What? The Silver Line level is above the Red Line level at South Station.
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Postby Ron Newman » Mon May 19, 2008 1:35 pm

The section of this tunnel between Washington and Chauncy streets is currently an unpaid area, with Charlie gates at either end. Was it ever a paid area?
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Postby Disney Guy » Mon May 19, 2008 2:12 pm

I recall it as a paid area back in the 1960's. To get to Filene's or Macy's (Jordan's) basements you went through floor to ceiling exit turnstiles a few feet from the glass doors to the respective stores. The person closing the store each night was supposed to chain the turnstiles as well. At the Chauncy St. end there was a collector and a set of turnstiles at a stairway going up to the street. At the Washington St. end the entrance turnstiles were clustered around the stairs as opposed to being in front of the track. There was an iron maiden turnstile that admitted people from Macy's and often I would see two youngsters squeeze in to be admitted for one token since there was no provision for children's fares.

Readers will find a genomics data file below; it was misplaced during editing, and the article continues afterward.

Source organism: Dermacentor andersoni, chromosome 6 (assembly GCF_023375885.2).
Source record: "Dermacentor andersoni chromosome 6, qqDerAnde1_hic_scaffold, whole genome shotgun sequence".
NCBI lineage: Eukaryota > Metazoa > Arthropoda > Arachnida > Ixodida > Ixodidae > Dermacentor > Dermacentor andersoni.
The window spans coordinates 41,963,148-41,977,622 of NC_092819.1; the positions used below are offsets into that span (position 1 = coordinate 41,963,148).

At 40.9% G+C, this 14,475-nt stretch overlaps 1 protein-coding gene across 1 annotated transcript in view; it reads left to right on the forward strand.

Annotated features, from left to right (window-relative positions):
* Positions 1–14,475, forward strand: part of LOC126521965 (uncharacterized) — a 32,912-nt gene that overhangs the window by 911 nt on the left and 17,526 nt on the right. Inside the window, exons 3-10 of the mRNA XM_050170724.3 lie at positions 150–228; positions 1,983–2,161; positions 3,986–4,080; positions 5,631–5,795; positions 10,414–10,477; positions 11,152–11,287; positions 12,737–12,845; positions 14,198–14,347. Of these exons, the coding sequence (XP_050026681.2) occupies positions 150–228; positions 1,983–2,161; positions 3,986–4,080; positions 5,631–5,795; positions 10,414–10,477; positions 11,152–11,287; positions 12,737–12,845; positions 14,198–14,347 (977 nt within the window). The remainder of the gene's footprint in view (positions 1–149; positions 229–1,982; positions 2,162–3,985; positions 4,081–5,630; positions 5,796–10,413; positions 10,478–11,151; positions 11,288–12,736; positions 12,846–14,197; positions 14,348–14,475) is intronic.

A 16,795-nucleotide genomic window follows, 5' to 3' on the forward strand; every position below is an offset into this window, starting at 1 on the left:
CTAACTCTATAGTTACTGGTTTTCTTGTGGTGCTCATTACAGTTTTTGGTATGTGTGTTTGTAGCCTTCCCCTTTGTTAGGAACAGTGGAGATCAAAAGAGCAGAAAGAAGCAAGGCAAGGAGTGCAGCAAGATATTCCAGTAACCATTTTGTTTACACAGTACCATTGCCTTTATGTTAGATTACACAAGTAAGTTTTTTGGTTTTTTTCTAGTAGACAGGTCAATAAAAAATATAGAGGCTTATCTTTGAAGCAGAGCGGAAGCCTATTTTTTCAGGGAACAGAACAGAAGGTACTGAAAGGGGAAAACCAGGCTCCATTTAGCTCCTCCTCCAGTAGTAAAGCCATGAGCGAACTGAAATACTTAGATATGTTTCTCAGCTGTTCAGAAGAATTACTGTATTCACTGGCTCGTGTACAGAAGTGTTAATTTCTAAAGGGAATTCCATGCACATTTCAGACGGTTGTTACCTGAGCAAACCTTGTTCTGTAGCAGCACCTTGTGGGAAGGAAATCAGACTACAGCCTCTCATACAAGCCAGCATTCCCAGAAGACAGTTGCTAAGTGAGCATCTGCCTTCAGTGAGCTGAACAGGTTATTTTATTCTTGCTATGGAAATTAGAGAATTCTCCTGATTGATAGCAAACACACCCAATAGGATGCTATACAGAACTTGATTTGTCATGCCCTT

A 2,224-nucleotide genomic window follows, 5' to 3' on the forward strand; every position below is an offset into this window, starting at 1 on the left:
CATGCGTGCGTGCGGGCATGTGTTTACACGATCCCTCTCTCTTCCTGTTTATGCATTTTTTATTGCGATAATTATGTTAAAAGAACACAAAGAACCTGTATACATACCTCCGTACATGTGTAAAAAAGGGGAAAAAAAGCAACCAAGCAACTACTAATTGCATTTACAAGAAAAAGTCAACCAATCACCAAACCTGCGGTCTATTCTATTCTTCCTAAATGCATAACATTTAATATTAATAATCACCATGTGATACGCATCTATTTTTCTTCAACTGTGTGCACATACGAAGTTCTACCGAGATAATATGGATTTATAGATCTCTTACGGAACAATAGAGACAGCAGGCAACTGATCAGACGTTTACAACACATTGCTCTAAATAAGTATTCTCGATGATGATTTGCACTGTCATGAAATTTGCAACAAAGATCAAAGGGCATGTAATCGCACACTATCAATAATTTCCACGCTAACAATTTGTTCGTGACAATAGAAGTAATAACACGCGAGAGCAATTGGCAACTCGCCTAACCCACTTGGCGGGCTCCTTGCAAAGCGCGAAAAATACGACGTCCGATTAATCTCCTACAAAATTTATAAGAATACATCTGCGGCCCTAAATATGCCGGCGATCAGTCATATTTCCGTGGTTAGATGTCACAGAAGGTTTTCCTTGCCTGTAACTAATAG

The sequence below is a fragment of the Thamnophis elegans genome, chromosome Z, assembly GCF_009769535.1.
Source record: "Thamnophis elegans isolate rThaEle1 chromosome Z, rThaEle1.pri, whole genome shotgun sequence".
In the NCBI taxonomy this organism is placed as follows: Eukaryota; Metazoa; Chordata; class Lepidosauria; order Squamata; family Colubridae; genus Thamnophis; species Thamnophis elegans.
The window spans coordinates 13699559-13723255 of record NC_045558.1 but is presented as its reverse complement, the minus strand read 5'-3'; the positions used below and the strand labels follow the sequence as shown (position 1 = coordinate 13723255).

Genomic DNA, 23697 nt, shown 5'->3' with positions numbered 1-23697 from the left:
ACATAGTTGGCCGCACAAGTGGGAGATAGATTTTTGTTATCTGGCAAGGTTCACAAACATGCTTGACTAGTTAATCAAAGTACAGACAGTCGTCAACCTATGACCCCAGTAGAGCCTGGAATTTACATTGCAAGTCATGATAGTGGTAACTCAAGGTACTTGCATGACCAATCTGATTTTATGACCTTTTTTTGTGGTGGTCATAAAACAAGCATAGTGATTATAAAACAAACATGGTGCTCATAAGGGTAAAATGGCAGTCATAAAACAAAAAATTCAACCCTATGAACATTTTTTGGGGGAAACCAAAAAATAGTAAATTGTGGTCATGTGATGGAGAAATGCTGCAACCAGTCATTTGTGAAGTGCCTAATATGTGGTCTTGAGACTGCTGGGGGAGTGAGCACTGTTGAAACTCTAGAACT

Because of the Downtown Crossing station and thus slower operating speeds, I did not think that an at grade crossing between the Orange Line and a possible rail line using the Park St to So. Station upper tunnel would have been particularly hazardous.
Last edited by Disney Guy on Mon May 19, 2008 2:21 pm, edited 1 time in total.
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Postby Ron Newman » Mon May 19, 2008 2:17 pm

Up until Filene's Basement closed last year, at least one of their exit doors still had an official-looking MBTA station sign that said "WASHINGTON" instead of "DOWNTOWN CROSSING".
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Postby FP10 » Mon May 19, 2008 3:12 pm

Ron Newman wrote:What? The Silver Line level is above the Red Line level at South Station.


I meant that the highway now goes under both the Silver Line and Red Line, whereas before it went above the Red Line and through the Summer St tunnel